awakebutstillinbed-what people call low self-esteem is really just seeing yourself the way other people see you

            About three minutes into awakebutstillinbed’s debut album, lead vocalist Shannon Taylor sounds like she’s about to breakdown.  Her voice cracks as she screams, and it’s not pretty.  She doesn’t have the sort of aesthetic screams that blend in with a song cleanly.  She sounds like she’s ugly crying screaming along to the radio.  Awakebutstillinbed channel Taylor’s songs into the type of palatable indie emo that’s probably too intense for the Sorority Noise crowd, and that’s probably for the better.  She doesn’t dress her sadness in longwinded metaphors or interesting instrumentals.  It’s bare.

Awakebutstillinbed don’t bring anything new to the table as a band.  The songs don’t even sound like they were written as songs.  They sound like Taylor recorded herself singing then asked the band to record music around her.  This isn’t to say the songs aren’t compelling, but they draw from Taylor’s emotional derailment, as opposed to atmospheric post-rock headbangers.  These are mosh-ready, but the sort of thrashing mad that can only be appreciated by audiences that occupy the same headspace.

This album swoops up and down the way the mind tends to during depressive episodes.  A song like “saved” has to be followed by “floor.”  The fond memories in the mathy intro can’t last long; they can’t even last into the next song.  Taylor begins screaming less than two minutes into the song revealing the friend she’d been speaking about was killed in the army.  The modulation between singing and screaming doesn’t seem like some sort of choice.  It’s unflinching confessions.  You’re muttering under your breath, then screaming over guitar feedback.  Even when Taylor gets optimistic, it sounds like she’s repeating mantras to herself, and they’re barely working.  Taylor’s lyrics are repetitive throughout the album for this reason.  Repetitive isn’t meant as a dig, either.  Taylor throws in enough twists to keep the album interesting.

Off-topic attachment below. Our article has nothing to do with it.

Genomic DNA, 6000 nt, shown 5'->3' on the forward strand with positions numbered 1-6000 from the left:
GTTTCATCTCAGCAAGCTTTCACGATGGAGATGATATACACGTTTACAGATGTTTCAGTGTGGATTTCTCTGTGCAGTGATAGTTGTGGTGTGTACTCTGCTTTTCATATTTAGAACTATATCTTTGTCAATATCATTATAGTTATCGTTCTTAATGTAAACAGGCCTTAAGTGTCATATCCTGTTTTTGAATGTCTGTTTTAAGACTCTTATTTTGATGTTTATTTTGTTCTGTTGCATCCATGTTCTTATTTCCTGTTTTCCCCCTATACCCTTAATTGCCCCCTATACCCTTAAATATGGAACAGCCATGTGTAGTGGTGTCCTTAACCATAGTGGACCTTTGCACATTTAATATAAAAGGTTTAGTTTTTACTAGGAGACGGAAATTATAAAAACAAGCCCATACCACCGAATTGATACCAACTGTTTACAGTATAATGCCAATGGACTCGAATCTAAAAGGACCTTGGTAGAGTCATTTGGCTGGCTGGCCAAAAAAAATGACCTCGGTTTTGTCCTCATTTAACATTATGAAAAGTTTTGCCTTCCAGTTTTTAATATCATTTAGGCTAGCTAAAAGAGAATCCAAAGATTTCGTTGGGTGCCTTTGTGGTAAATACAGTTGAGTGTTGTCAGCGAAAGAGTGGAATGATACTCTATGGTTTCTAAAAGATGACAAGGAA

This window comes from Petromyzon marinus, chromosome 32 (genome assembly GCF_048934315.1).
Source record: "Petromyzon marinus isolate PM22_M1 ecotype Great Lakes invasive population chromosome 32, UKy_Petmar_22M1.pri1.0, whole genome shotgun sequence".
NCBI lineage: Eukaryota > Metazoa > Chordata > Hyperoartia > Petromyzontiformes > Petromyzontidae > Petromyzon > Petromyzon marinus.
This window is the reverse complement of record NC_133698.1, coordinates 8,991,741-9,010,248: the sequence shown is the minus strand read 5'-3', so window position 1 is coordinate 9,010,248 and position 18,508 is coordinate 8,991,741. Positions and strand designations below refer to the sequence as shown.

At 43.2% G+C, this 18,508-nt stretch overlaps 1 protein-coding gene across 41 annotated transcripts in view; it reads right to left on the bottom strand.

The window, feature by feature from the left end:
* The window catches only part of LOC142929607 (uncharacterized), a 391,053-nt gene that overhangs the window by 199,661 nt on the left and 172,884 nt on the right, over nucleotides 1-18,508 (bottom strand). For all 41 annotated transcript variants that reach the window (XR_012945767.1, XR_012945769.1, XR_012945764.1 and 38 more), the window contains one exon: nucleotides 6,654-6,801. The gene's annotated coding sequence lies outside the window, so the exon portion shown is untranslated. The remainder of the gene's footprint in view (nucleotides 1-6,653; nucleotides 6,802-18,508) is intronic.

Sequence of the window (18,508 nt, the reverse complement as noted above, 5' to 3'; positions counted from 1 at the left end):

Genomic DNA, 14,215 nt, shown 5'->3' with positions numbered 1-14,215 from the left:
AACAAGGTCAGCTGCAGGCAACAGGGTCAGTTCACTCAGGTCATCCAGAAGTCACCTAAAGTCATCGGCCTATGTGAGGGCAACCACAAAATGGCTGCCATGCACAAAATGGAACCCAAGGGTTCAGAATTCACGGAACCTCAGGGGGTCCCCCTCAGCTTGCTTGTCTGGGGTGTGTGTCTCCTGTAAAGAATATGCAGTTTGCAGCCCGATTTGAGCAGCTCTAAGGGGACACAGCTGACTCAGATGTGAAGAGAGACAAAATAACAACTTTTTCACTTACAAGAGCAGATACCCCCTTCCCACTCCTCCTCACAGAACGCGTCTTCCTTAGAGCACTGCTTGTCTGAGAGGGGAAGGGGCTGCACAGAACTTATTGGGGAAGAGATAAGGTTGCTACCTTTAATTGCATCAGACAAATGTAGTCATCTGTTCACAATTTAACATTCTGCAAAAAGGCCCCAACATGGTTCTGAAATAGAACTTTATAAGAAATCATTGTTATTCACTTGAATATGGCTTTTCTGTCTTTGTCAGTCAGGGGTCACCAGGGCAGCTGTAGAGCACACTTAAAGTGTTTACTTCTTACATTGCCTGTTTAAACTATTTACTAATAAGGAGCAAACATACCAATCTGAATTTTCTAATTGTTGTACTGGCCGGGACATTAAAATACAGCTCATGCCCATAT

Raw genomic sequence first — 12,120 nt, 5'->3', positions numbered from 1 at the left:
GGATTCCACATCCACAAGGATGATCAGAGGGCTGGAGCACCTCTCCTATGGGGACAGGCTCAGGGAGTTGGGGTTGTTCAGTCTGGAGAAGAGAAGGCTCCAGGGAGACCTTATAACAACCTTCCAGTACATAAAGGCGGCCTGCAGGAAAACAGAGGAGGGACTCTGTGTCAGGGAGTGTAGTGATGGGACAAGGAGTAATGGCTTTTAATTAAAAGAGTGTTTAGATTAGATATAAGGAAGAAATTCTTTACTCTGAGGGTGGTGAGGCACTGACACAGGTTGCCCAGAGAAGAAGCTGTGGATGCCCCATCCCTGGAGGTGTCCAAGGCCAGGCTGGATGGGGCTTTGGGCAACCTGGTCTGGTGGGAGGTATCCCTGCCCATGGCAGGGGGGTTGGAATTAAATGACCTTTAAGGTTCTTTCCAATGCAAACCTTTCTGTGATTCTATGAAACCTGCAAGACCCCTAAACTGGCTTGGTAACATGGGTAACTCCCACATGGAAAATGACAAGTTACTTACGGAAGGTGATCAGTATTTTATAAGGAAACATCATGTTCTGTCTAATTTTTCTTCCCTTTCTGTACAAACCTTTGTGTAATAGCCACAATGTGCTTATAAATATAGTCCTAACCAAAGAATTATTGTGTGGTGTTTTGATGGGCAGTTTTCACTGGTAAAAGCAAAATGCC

Taylor’s take on depression isn’t one of resilience persevering over it and wanting to have control.  It’s a desire for total self-reinvention.  The first song concludes with “I need to be someone else,” and she expands on this over the record’s 39 minutes.  “Floor” shows a reliance on depression that’s comforting but devastating: “You were my best friend but you fucked up my life.”  When the record concludes with Taylor asking, “you read me like a book, didn’t you?” we’re only left to wonder how much farther we’ve gotten.  The record is cyclical, and at the end, you’re back at the start.

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